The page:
Vodafone Foundations receive about 12,000 requests for the £40 million plus funding we allocate each year.
More and more of those requests are not just for our funding but also for help with access to technologists, aggregators, developers, apps, text giving or data philanthropy. Not a day goes by without the inbox ringing with a new wave of innovative ideas of how our mobile technology can enable charities to deliver a greater public benefit. We get everything, only this week we got a mobile enabled sewage collection programme. The problem is not innovation, the problem is picking the ones where we can make the most difference.
For the Foundation, the enabling bit began with both the smartphone revolution and the wider penetration of mobiles in to developing economies. Before then, enabling meant providing emergency telecoms in a disaster situation. Fabulous work - we still fund this with Télécoms Sans Frontières - but very targeted and not transformational. The simple text message-based mobile money transfer service M-Pesa broke the mould - a dramatic technological and social revolution, enabling a country like Kenya with 90 per cent unbanked to save and transfer money phone-to-phone. Go to church on Sunday in Nairobi and the collection will as likely be taken by M-Pesa - not a collection plate or bag in sight. Truly enabling.
However M-Pesa will be dwarfed by what is to come. People don't articulate it yet and the language of mobile can be limiting. But with three computers per 1000 and 50 smartphones per 1000 in Sub-Saharan Africa, what we are seeing is the beginning of a mobile computer distribution programme - the impact of which will be hard to imagine. While the business works out the commercial and technological challenges of this, the Foundation's role is to understand how our limited funds and unique access to Vodafone's technology can make the maximum public benefit. We would be failing as trustees if we did not.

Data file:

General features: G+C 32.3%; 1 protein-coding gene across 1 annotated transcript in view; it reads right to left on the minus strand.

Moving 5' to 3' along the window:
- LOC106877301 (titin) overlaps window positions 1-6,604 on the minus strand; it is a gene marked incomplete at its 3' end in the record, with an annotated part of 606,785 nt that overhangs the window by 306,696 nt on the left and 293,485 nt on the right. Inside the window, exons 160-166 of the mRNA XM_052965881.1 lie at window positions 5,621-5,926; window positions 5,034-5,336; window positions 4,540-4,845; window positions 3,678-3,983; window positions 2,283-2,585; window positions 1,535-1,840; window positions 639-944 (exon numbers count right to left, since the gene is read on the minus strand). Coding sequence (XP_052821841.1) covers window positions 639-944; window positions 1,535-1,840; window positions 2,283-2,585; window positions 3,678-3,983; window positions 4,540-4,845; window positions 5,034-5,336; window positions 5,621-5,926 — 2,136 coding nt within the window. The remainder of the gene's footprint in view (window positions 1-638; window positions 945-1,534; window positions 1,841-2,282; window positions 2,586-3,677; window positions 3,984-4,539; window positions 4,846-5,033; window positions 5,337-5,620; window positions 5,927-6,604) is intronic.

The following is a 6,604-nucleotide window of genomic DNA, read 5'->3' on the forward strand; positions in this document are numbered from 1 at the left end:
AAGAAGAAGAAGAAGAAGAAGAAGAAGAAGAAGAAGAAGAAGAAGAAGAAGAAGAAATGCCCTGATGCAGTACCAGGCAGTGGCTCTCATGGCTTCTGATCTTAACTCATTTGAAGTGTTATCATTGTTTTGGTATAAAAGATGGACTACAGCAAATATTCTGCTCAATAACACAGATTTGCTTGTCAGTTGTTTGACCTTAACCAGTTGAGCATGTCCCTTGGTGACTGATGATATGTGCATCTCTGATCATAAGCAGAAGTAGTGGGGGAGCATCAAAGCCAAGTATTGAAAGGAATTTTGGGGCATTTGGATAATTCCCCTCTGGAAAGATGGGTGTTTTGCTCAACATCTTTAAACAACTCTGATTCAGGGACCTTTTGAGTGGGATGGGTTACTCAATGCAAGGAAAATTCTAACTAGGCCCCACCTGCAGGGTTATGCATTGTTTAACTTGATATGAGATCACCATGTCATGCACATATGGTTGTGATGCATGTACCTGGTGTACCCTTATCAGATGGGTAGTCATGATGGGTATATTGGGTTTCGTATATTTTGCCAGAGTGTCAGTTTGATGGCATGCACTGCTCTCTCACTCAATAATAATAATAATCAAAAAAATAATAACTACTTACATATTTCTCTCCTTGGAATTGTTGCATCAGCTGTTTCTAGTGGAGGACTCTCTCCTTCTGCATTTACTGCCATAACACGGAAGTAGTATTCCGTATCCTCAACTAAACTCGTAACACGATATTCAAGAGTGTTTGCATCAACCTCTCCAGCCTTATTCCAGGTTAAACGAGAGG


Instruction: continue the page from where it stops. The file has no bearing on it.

For that reason, the Foundation has launched the Mobile for Good programme, a commitment to allocate 70 per cent of our giving by 2015 to projects which use mobile as enabler. And because the best enabling only happens when projects are meeting an unmet problem, where there is a clear demand, we have also committed to doing less better - and focus our funding on a smaller number of projects.
Next week's Mobile for Good summit in London is an important part of that journey. Around 300 people are attending from businesses, NGOs, academic institutions and grant making organisations. We will publish new research by London Business School and, because enabling is nothing without collaboration, we will also be looking at new partnerships arising from the summit which will deliver transformational change.
Samuel Morse described the enabling impact of his telegraph when he said it would make one neighbourhood of the whole country. Mobile is making one neighbourhood of the whole world. The challenge for us at the Foundation is to make that world which is coming an inclusive one.
Andrew Dunnett runs The Vodafone Foundation which, alongside London Business School, is hosting the Mobile For Good Summit on Monday.